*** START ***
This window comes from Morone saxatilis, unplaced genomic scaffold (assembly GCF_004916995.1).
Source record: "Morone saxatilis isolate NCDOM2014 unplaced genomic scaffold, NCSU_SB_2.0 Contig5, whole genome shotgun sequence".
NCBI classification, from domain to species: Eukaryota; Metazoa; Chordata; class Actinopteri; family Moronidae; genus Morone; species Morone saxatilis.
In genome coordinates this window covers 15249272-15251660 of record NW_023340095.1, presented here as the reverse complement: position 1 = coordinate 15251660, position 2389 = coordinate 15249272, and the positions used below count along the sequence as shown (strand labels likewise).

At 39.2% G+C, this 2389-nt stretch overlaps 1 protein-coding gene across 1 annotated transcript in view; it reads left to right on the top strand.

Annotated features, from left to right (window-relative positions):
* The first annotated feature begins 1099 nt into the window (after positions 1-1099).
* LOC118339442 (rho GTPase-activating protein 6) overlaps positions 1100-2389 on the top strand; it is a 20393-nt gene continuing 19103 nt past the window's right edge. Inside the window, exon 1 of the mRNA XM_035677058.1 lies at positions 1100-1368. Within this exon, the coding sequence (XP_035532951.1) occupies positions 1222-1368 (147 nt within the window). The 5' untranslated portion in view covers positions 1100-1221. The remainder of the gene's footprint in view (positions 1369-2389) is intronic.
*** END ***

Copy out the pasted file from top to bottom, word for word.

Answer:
This window comes from Morone saxatilis, unplaced genomic scaffold (assembly GCF_004916995.1).
Source record: "Morone saxatilis isolate NCDOM2014 unplaced genomic scaffold, NCSU_SB_2.0 Contig5, whole genome shotgun sequence".
NCBI classification, from domain to species: Eukaryota; Metazoa; Chordata; class Actinopteri; family Moronidae; genus Morone; species Morone saxatilis.
In genome coordinates this window covers 15249272-15251660 of record NW_023340095.1, presented here as the reverse complement: position 1 = coordinate 15251660, position 2389 = coordinate 15249272, and the positions used below count along the sequence as shown (strand labels likewise).

At 39.2% G+C, this 2389-nt stretch overlaps 1 protein-coding gene across 1 annotated transcript in view; it reads left to right on the top strand.

Annotated features, from left to right (window-relative positions):
* The first annotated feature begins 1099 nt into the window (after positions 1-1099).
* LOC118339442 (rho GTPase-activating protein 6) overlaps positions 1100-2389 on the top strand; it is a 20393-nt gene continuing 19103 nt past the window's right edge. Inside the window, exon 1 of the mRNA XM_035677058.1 lies at positions 1100-1368. Within this exon, the coding sequence (XP_035532951.1) occupies positions 1222-1368 (147 nt within the window). The 5' untranslated portion in view covers positions 1100-1221. The remainder of the gene's footprint in view (positions 1369-2389) is intronic.